John Ruggeri says:
When I am at an opera or vocal concert - Closing my eyes is the highest compliment I can give short of applause and bravos after the performance. I need nothing else to disturb that. Of course there are touching visual moments too like the death of Violetta which I Need to watch especially when Sutherland slowly limped across the stage singing and then collapsed.

Posted on Apr 25, 2012 6:23:18 AM PDT
HB says:
I have mentioned this before but it certainly bears repeating for this thread. I have purchased or rented a fair number of classical music DVDs. The worst DVDs, IMO, are the ones where the conductor basically just beats time.

I have the 9 Beethoven symphonies conducted by Michael Gielen. The performances are excellent but watching him is really boring, especially in Nos. 1, 2, 4 and 8. Leonard Bernstein, on the other hand, is a joy to watch. He may overdo it at times but it is fun. Claudio Abbado is another favorite of mine. His DVD of the of the Verdi Four Sacred Pieces is simply astonishing.

Posted on Apr 25, 2012 7:06:18 AM PDT
mojoworking says:
I have been known to lie on the floor (in the gallery at the top of the Royal Albert Hall) during Proms concerts. I find it a most affective way to listen to concerts and I have the option of watching the performers or not (usually not).

Posted on Apr 25, 2012 7:40:02 AM PDT
Aleksey says:
I haven't gone to too many concerts, due to limitations of time and the rather high price of tickets for anyone who isn't a subscriber, but I've actually done this at the ones I have attended. If my eyes are open, I'm bored and people-watching. It's much easier for me to stay focused in an unfamiliar environment without the added visual element.

Really, though, on the hypothesis: I'd say that if I'm watching a pianist play (on Youtube, for example), I want to hear how they think of the piece and communicate of their opinions. I actually <i>want</i> (oh for HTML!) to be influenced by their body language-- if I'm lucky, it'll help me find some meaning in a passage that otherwise might roll off the top of my head.

In reply to an earlier post on Apr 25, 2012 7:59:04 PM PDT
M. Mitchell says:
Radames- I know exactly who you are talking about! I am a frequenter of the SSO. He must play very well...

Posted on Apr 25, 2012 11:03:50 PM PDT
Last edited by the author on Apr 25, 2012 11:13:57 PM PDT
TGT says:
It doesn't bother me if a musician bobs and weaves or make facial expressions while playing. As long as the musician sounds good, he/she should be able to do what helps him/her "get into the groove" of the music. Some musicians are known in part for thier mannerisms, and that is fine with me. Some examples include Stanley Jordan's head-bobbing when playing guitar, Stevie Wonder's rolling head-bob at the piano, Ray Charles' "tick-tock" body lean at the piano to the beat of the music, Jonh Entwistle's stiff upright, motionless stance when playing bass for The Who (contrasting with the other musicians' wild movements, including Pete Townsend's "windmill" guitar).

In the realm of classical music, Bernstein was known for his two-fisted grip and baseball bat swing of the baton during especially violent and loud points in a piece he was conducting, coupled with angry expressions, occasional leaps off the podium, or grabbing the podium bannister with one hand to keep from falling while conducting with the other. But with all his theatrics, he never lost control of the orchestra, and that's all that matters. Yet, Bernstein could be very self-controlled, especially when playing music of Mozart or other classical era pieces. So he could pump up the jam or turn the juice down as he felt appropriate for the music being performed. The same could be said for Ozawa. I like a conductor who can modulate his/her stage presence this way. My preference tends toward conductors who are not ashamed of showing their feelings on the podium. I don't care to watch conductors who are too stiff, emotionless, and are little more than a living metronome. Boring! From what I've read about their conducting styles, two of my favorite composers, Richard Strauss and Stravinsky, would have certainly bored me to tears if I had ever seen them conduct.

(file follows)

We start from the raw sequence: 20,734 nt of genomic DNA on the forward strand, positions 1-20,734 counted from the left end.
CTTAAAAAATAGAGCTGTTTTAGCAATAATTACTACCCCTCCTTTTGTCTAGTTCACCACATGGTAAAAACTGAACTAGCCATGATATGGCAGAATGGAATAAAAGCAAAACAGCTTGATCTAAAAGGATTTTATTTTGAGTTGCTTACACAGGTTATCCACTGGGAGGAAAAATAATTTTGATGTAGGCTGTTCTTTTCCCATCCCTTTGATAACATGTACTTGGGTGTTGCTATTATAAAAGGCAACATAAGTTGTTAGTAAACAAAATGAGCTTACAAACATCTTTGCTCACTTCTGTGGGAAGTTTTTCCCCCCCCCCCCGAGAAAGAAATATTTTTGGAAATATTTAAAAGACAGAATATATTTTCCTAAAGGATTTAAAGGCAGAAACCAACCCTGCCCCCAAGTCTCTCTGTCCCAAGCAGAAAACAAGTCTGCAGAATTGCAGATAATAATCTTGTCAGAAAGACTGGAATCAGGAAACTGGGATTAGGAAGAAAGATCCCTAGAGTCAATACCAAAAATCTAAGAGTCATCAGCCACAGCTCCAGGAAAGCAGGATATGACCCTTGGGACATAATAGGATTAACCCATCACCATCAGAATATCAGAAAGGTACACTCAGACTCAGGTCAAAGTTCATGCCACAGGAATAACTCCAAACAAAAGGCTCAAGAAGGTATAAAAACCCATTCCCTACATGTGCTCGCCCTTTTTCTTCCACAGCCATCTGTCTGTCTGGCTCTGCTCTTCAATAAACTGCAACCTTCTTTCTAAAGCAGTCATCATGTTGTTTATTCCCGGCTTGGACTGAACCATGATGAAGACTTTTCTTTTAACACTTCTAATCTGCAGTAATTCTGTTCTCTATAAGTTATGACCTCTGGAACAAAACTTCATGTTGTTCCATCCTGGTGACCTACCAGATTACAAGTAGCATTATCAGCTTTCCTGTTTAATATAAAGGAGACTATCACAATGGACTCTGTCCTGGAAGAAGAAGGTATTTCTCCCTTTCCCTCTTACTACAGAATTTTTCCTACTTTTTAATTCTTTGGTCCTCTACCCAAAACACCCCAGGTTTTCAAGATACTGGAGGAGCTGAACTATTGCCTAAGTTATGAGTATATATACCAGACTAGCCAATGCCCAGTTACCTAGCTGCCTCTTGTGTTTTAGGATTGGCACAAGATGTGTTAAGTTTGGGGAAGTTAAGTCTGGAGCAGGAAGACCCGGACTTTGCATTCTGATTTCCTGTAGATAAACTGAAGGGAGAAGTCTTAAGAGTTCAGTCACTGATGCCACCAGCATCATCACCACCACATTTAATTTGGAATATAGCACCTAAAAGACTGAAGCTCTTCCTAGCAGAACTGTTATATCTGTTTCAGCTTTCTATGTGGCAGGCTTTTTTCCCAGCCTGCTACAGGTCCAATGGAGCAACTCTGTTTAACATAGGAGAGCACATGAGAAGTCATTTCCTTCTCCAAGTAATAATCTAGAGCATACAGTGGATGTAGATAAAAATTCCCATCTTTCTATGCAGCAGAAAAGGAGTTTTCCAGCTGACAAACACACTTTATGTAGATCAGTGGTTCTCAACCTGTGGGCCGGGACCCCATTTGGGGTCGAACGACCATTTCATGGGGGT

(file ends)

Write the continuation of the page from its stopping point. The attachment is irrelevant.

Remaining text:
I've seen orchestra musicians move about and show facial expressions when playing while the colleague in the next seat is almost catatonically immobile and expressionless. I think the balance of these two extremes, plus everything in between, will contribute to an orchestra's overall sound.

In reply to an earlier post on Apr 25, 2012 11:04:05 PM PDT
Dear M. Mitchell,

According to my sources in the Seattle Symphony, HE certainly thinks he does!

Posted on Apr 27, 2012 3:39:28 AM PDT
Last edited by the author on Apr 27, 2012 12:03:25 PM PDT
Joe Anthony says:
Karajan used to close his eyes while conducting...and I had a professor back when I was in college who would lecture with his eyes closed.

Maybe closing the eyes helps certain people to concentrate.

In reply to an earlier post on Apr 27, 2012 7:04:20 AM PDT
Piso Mojado says:
A violinist ... I think it was Nathan Milstein ... tells of performing with Karajan, who as usual had closed his eyes while conducting. "That seemed like a good idea, so I closed my eyes too," said the violinist. "A moment later something happened, Karajan opened his eyes, saw mine closed, and kept his open from then on."

In reply to an earlier post on Apr 27, 2012 9:29:20 AM PDT
HB says:
"Karajan used to close his eyes while conducting...and I had a professor back when I was in college who would lecture with his eyes closed."

I have one Karajan DVD and sure enough his eyes are closed. Its the last one of his DVDs I will ever buy. It is very annoying to look at somebody performing with closed eyes. For me, the communication ceases.

Posted on Apr 27, 2012 9:41:14 AM PDT
[Deleted by Amazon on May 16, 2012 7:34:56 AM PDT]
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Discussion in:  Classical Music forum
Participants:  29
Total posts:  79
Initial post:  Aug 30, 2011
Latest post:  Nov 30, 2012